Monday, February 1, 2010

Words Are Important


I still have not listened to or read the president's State of the Union address. I have, as discussed in my last posting, been listening to the commentators on FOX. As a result, I understand from former NYC mayor Rudy Gulliani that the president is soft on terrorism because he barely mentioned the subject in the address. I understand that the president has failed at everything he has attempted to do in the last year, including closing Guantanamo, passing comprehensive health care, and bringing our troops home. Significantly, I am now aware that the president did not learn the lesson from the recent Senate election in Massachusetts and accept the referendum on his policies from the electorate in that great Commonwealth.

My last posting drew a lot of comments from my more conservative friends. I am grateful to them for their efforts to enlighten me. From them, I now realize that the president's middle name is indicative of his secret anti-American sympathies, that he is working above his pay grade because he said so when asked a question about bio-science with a quip while campaigning for office, that he is out of touch with the American people, that he excludes the GOP from participating in the legislative process and that he is responsible for a host of other ills plaguing our country.

I am not buying it. I was going to argue about the demagoguery coming from the right but, after the president's visit to the conference of Republican House members in Baltimore last week, I don't need to. If you take the time to click here and watch the unscripted, televised live exchange between the president and members of the GOP House caucus, and you're being honest, you cannot help but come away admiring the president. You don't have to agree with his policies; he acknowledges that there will be differences. However, if you think of the political risk the president took by taking on questions from the caucus on live television, working without notes, you realize it's a far cry from having a president who would not admit to making a single mistake and who would only appear at town hall meetings that were filled with his pre-screened supporters. Add in the obvious intelligence and command of the facts with which the president responded to each and every question and challenge, and the provocative smears and half-truths used to attack the administration (and win elections in Massachusetts) ring particularly hollow.

Please watch the linked video. It really is amazing and demonstrates why I am so much more comfortable with Barack Hussein Obama sitting in the Oval Office while he takes the necessary time to address our challenges than with any of the alternatives.

Finally, I used to think the definition of "chutzpah" was the story of the son who murdered his parents and asked the court for mercy because he was an orphan. I now think it's the story of Republicans who railed incessantly against allowing prisoners from Guantanamo to be moved to secure prisons in the United States, delaying the president's plan to close the prison, and then belittled the president because he did not keep his promise to close Guantanamo within the year.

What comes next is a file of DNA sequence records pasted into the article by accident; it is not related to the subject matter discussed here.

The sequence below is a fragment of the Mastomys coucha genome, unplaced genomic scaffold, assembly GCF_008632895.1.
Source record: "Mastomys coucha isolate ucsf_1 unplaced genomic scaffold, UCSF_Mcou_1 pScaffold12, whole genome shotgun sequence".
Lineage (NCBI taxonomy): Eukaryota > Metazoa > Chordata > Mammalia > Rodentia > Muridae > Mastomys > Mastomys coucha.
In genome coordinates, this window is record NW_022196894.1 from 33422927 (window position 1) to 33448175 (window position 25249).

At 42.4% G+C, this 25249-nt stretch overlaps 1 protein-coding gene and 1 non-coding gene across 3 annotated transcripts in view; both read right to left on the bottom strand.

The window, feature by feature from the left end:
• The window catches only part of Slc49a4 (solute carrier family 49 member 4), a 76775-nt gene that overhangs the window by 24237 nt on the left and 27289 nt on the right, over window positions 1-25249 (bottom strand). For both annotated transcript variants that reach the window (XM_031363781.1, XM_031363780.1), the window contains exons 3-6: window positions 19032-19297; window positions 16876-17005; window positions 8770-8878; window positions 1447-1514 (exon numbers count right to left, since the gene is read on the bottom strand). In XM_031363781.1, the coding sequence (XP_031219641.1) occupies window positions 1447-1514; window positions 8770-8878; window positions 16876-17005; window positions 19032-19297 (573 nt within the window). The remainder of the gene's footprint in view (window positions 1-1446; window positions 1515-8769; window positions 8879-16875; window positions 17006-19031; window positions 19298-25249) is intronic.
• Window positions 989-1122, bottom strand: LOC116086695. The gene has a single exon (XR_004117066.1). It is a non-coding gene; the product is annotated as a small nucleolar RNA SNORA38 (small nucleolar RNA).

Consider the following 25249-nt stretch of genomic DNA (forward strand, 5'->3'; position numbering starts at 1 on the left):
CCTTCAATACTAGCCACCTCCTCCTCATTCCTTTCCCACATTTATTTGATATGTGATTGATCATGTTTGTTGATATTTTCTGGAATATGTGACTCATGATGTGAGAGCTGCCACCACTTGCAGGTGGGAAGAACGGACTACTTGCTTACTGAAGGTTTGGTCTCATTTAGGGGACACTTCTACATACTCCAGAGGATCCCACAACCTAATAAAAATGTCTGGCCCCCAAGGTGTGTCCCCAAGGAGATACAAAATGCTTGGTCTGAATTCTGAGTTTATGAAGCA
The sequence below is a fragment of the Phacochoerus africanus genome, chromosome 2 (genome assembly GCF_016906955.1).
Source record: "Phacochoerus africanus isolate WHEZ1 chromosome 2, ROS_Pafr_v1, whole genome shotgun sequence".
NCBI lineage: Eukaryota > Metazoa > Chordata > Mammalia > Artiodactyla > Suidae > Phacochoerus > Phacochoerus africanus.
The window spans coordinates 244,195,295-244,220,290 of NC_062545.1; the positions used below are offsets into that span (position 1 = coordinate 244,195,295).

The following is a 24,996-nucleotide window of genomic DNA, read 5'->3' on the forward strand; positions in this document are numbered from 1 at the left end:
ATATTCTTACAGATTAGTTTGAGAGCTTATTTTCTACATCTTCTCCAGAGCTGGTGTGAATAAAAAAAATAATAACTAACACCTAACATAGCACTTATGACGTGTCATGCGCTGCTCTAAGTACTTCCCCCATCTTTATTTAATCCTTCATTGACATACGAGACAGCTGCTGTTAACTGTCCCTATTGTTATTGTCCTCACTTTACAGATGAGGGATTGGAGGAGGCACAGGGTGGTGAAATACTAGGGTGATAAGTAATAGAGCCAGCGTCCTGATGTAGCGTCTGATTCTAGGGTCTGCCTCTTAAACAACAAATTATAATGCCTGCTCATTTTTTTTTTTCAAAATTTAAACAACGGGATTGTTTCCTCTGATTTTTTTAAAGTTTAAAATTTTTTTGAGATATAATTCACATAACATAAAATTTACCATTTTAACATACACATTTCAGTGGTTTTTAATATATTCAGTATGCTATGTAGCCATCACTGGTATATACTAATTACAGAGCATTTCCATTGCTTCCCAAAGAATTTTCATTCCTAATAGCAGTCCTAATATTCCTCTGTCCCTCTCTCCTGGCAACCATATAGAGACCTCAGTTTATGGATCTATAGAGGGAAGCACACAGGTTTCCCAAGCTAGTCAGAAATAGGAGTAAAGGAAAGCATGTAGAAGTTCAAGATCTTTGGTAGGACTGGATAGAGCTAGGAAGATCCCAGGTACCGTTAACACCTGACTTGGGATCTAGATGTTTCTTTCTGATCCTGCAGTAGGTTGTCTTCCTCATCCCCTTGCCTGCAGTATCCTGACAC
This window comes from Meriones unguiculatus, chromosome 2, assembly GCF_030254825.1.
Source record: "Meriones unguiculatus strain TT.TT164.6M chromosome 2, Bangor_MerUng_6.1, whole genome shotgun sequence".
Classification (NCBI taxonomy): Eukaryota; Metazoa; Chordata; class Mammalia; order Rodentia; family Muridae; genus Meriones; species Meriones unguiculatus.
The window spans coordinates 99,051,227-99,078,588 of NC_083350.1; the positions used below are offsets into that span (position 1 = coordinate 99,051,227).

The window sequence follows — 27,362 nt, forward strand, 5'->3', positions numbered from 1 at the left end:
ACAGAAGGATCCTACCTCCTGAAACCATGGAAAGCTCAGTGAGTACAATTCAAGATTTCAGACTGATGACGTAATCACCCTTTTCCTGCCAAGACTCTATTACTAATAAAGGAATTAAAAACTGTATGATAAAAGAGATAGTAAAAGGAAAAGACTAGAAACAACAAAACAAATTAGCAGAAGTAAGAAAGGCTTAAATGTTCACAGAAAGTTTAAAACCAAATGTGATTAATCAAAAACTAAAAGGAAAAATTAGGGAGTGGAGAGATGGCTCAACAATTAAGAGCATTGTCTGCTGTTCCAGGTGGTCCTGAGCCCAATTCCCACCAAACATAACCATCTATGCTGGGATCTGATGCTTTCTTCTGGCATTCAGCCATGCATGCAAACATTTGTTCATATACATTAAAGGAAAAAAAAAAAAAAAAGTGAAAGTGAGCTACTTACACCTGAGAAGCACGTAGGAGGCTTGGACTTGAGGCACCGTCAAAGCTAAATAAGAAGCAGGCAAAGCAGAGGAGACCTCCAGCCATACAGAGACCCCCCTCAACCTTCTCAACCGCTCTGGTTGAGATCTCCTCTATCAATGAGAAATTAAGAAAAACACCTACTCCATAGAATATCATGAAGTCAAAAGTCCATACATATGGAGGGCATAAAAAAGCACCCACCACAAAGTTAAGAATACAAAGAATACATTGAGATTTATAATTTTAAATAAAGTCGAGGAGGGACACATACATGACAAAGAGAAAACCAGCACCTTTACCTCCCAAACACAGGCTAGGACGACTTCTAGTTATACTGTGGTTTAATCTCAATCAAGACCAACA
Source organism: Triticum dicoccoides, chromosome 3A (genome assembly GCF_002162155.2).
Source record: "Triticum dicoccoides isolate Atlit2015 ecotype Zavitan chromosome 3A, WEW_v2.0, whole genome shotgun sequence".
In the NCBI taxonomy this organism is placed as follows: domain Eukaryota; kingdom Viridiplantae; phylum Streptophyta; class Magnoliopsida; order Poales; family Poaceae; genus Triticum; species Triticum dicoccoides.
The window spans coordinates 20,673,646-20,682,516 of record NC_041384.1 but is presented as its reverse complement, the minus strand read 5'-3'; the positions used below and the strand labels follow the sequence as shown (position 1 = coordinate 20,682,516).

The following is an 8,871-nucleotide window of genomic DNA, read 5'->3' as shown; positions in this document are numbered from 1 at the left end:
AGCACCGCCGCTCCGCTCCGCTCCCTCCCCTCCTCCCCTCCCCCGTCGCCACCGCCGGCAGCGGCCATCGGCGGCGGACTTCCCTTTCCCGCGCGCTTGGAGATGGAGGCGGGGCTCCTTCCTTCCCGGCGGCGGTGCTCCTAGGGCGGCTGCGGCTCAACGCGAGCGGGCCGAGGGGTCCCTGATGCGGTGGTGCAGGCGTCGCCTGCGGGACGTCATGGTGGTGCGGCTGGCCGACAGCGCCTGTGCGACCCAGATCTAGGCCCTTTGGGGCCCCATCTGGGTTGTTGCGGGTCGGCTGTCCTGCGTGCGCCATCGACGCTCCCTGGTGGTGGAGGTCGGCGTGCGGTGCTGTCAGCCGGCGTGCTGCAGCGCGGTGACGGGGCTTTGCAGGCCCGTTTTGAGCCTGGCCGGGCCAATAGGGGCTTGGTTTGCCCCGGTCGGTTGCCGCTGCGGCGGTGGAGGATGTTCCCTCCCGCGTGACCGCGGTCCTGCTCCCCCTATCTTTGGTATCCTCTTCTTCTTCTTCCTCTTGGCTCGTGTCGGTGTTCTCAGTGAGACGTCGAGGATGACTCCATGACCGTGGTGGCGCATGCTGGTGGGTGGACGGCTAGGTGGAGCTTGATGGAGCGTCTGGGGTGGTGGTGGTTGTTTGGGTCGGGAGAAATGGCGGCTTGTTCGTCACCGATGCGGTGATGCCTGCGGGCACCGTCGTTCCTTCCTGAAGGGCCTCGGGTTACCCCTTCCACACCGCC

Similar examples abound and, as a result, I find the vitriol spewed on FOX to be the height of hypocrisy. Guess which network cut from the president has he responded to questions from the GOP caucus last week to take comments from the president's critics? It's one thing to merely call yourself "fair and balanced". It's another to allow both sides of the debate to be aired before directing your viewers to agree with your agenda.

3 comments:

Anonymous said...

I found your blog via MinnPost. It's very enjoyable and well written. It's nice to find a civic minded, informed individual who weighs his decisions and isn't chained to a party ideology. Like you I'm frustrated by the lack of a well read & informed public. Reading blogs like yours gives me faith that their are others out there. Keep up the good fight!!

Eric

Tom said...

Amen to Anonymous.

Personally, I am afraid that Obama has let us down because there was so much promise in his campaign. Unfortunately, he is and always has been a "centrist" who will not give us the progressive leadership we need unless we keep up the pressure.

Mary said...

Some days, Sam, I feel as if I can write pretty well. There are no days, however, when I feel I can write as eloquently and with as much reason as you do. I have read through the posts down to your tribute to Deb's mother, where I had to stop because it seems there cannot be much more to say than that.

Except this, for you: So often these days when I feel the need for comfort, I find a way to listen to the President, and I am soothed. We have, I tell myself, at least one guy who is patient with the time it takes to fix a mess, who is wise enough to not express whatever fluster he might feel, who listens and thinks, and who knew enough in advance to have daughters who insisted he get a dog.

Now I must remember to also come to Prairie Pondering, because there's at least two of those kind of guys.

All my best, Red and Frankie's person